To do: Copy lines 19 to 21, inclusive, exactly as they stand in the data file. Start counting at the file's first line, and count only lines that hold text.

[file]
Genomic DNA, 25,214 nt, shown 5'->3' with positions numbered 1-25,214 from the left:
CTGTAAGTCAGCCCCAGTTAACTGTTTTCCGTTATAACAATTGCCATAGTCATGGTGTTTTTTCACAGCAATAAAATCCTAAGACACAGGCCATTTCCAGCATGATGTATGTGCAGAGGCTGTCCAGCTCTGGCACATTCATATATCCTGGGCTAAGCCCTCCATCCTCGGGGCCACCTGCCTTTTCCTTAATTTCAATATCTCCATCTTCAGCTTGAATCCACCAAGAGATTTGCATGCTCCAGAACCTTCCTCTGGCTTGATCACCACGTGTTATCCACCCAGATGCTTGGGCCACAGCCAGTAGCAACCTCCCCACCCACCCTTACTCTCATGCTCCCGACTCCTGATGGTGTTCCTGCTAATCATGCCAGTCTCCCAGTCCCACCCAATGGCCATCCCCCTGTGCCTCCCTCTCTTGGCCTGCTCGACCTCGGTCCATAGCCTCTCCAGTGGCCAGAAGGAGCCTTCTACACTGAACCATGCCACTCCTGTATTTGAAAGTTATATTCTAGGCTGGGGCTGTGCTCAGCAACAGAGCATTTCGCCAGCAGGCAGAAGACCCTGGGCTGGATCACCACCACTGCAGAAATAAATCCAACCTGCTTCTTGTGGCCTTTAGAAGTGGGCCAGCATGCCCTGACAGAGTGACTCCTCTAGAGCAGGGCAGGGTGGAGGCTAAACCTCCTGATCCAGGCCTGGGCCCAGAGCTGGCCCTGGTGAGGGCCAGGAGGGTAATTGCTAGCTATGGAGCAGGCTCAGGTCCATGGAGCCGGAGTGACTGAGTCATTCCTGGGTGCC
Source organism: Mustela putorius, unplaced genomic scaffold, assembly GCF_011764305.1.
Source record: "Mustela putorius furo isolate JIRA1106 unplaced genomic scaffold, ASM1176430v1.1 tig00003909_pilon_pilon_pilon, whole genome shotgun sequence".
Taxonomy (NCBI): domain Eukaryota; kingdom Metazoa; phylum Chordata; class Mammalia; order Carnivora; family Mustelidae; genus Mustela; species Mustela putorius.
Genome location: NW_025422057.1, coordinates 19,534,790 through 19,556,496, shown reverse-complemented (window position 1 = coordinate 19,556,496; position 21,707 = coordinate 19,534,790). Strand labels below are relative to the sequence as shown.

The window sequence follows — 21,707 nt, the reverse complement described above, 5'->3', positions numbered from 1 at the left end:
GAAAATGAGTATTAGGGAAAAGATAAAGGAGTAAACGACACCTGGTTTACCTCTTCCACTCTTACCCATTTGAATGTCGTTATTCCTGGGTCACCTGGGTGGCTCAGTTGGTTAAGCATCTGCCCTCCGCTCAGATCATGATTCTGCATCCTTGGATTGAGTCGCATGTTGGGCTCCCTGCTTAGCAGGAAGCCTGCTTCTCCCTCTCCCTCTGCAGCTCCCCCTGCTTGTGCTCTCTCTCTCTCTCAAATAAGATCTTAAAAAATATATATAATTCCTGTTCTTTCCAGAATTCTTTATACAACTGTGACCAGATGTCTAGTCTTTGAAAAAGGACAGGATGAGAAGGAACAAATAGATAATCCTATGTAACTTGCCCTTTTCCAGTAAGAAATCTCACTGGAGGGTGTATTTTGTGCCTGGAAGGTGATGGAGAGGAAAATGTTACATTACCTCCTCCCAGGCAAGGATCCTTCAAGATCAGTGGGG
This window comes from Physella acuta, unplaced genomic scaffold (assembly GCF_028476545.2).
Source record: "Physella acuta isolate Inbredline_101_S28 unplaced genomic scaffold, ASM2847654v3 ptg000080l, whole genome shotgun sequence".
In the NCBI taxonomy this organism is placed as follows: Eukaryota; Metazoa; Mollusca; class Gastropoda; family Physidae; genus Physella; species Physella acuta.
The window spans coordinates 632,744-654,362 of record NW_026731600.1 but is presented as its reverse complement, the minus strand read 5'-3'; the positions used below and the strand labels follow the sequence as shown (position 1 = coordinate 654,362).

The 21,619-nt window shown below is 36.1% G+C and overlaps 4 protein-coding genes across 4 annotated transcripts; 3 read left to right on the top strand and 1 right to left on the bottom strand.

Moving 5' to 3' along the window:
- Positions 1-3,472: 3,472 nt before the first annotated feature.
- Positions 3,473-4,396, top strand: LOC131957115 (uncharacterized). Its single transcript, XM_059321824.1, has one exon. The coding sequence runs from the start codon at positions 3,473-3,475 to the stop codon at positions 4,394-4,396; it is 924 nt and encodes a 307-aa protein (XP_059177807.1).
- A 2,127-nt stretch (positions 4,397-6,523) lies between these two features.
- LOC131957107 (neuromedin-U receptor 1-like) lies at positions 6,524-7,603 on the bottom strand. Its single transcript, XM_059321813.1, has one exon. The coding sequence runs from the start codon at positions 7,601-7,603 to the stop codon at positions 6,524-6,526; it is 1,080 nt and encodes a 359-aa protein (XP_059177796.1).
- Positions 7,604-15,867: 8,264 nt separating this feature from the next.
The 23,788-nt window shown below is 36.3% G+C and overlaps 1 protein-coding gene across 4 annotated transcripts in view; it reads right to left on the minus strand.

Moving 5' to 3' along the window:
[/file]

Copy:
- Positions 7,604-15,867: 8,264 nt separating this feature from the next.
The 23,788-nt window shown below is 36.3% G+C and overlaps 1 protein-coding gene across 4 annotated transcripts in view; it reads right to left on the minus strand.

Moving 5' to 3' along the window: